On Crowds and Tribalism
“The crowd is untruth.” — Søren Kierkegaard
Libertarians are and ought to be naturally skeptical of crowds. Passionate groups may be necessary for some kinds of progress, but it is a recipe for trouble whenever one faction holds too much power.
The brouhaha around the Covington Catholic kids seems to stem from the crowd dynamics and powerful visuals displayed at the Lincoln Memorial last weekend. On one side was a group of rowdy prep school boys—some wearing MAGA hats—fired up by professional antagonists on the other. It’s really no wonder many recoiled at the image of a lone native American elder surrounded by jeering faces of “white privilege,” even though later video revealed a much more nuanced picture.
Soon the response to the incident turned into a mob of its own and one individual from the crowd of rambunctious boys became the target of an unprecedented drive-by media shooting. This was a separate event from the boys’ tribalistic display, which itself was an off-shoot of another group’s aggressive tribalism (a group known as the Black Hebrew Israelites hurled vile insults for nearly an hour before the boys began their school chants). But by the time the full video footage came to light, vindicating the boys and implicating those who rushed to judgment, the damage to the Republic had already been done.
A Twitter mob descended on the boys. Threats poured into their Kentucky high school and false accusations were directed at innocent bystanders. Confirmation bias and selection of preferred facts was the genre du jour on social media, and rumors and innuendo ruled the day. It was a textbook case of the “Truth Decay” I recently explored with RAND corporation’s Jennifer Kavanagh.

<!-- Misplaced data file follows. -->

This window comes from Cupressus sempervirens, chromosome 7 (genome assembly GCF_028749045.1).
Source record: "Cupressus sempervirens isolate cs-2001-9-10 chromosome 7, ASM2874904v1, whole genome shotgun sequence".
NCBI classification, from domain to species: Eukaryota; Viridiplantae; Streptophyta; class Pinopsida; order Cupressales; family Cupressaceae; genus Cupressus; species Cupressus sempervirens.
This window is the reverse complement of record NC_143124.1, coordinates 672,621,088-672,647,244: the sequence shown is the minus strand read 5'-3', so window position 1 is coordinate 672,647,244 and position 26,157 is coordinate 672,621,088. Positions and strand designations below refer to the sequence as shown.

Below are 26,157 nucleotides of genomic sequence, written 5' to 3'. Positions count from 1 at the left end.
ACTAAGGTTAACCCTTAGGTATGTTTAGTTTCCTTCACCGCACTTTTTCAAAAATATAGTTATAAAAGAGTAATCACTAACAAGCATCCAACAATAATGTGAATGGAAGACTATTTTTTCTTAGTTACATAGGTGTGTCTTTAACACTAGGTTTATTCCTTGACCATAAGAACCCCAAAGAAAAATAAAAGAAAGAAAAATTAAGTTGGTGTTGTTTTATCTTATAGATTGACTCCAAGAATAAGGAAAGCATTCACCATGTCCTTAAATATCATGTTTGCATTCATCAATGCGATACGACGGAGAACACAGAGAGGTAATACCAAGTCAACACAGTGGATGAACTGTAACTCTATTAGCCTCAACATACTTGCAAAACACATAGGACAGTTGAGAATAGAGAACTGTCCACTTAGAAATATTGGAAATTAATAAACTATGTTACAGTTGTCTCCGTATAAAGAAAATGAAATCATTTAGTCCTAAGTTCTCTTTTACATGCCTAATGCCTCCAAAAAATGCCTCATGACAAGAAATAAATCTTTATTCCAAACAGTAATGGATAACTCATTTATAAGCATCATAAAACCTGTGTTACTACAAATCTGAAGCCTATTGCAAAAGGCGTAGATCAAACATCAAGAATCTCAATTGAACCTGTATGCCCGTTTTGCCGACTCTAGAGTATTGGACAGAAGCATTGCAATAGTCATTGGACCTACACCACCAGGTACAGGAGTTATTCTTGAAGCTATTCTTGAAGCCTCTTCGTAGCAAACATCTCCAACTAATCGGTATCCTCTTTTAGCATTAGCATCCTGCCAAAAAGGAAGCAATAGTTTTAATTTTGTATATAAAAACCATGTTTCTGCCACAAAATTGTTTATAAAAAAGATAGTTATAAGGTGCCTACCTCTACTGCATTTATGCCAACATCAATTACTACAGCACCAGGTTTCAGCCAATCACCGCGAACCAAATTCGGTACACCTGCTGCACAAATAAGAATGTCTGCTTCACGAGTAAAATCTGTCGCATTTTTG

Eventually, Robby Soave (an editor of Reason Magazine) decided to actually watch the footage in its entirety to see what really happened. Soave has a keen eye for media hoaxes on politically charged issues—he was one of the first to express skepticism when Rolling Stone released the now-debunked UVA rape story. However, his critical eye toward sloppy journalism does not make him a knee-jerk contrarian. He has also pointed out that while we should not automatically believe everyone who claims victimhood, neither should we dismiss such claims lightly.
Soave’s careful article was widely read and provoked apologies from many on the left and the right. Calmer heads may not have prevailed, but the article slowed down the spiral of madness.
The point of this is emphatically not to take sides with one tribe or another, nor is it to neglect to assign guilt to those who acted foolishly or perpetuated false narratives, but simply to recognize that our politics have devolved into an ugly form tribal warfare. In rushing to find, tar, and feather the ideal political scapegoat, every tribe in the culture war ends up obscuring the real victims and creating new ones in the process.
I have pointed out that this is inevitable when so much power is vested in the Federal Government. “We the People” feel powerless, and so we lash out in fear and anger.
There are two remedies as I see it:
1) Fact-based journalism — we need to value media that takes time to digest the facts before reaching a conclusion. Soave has done an exemplary job on this front, and I look forward to hosting him on my show to discuss the topic with the care that it deserves.
2) Decentralization of power — Whether or not people realize it, much of the rancor and polarization of our politics stems from its increasing centralization. When power solidifies in Washington D.C., there is a demonstrative erosion of freedom. When people feel freedom disappearing, they feel powerless. This brings out the worst in them.
One more thing we can do to combat the dangers of rapid-response social media is foster in-depth conversations where the truth can be analyzed from all angles. Tune in to the show this Sunday(8–9am Pacific Time) to my conversation with Robby about what happened, and what it means for our democracy.
I encourage you to listen. Maybe we can all give Twitter a break.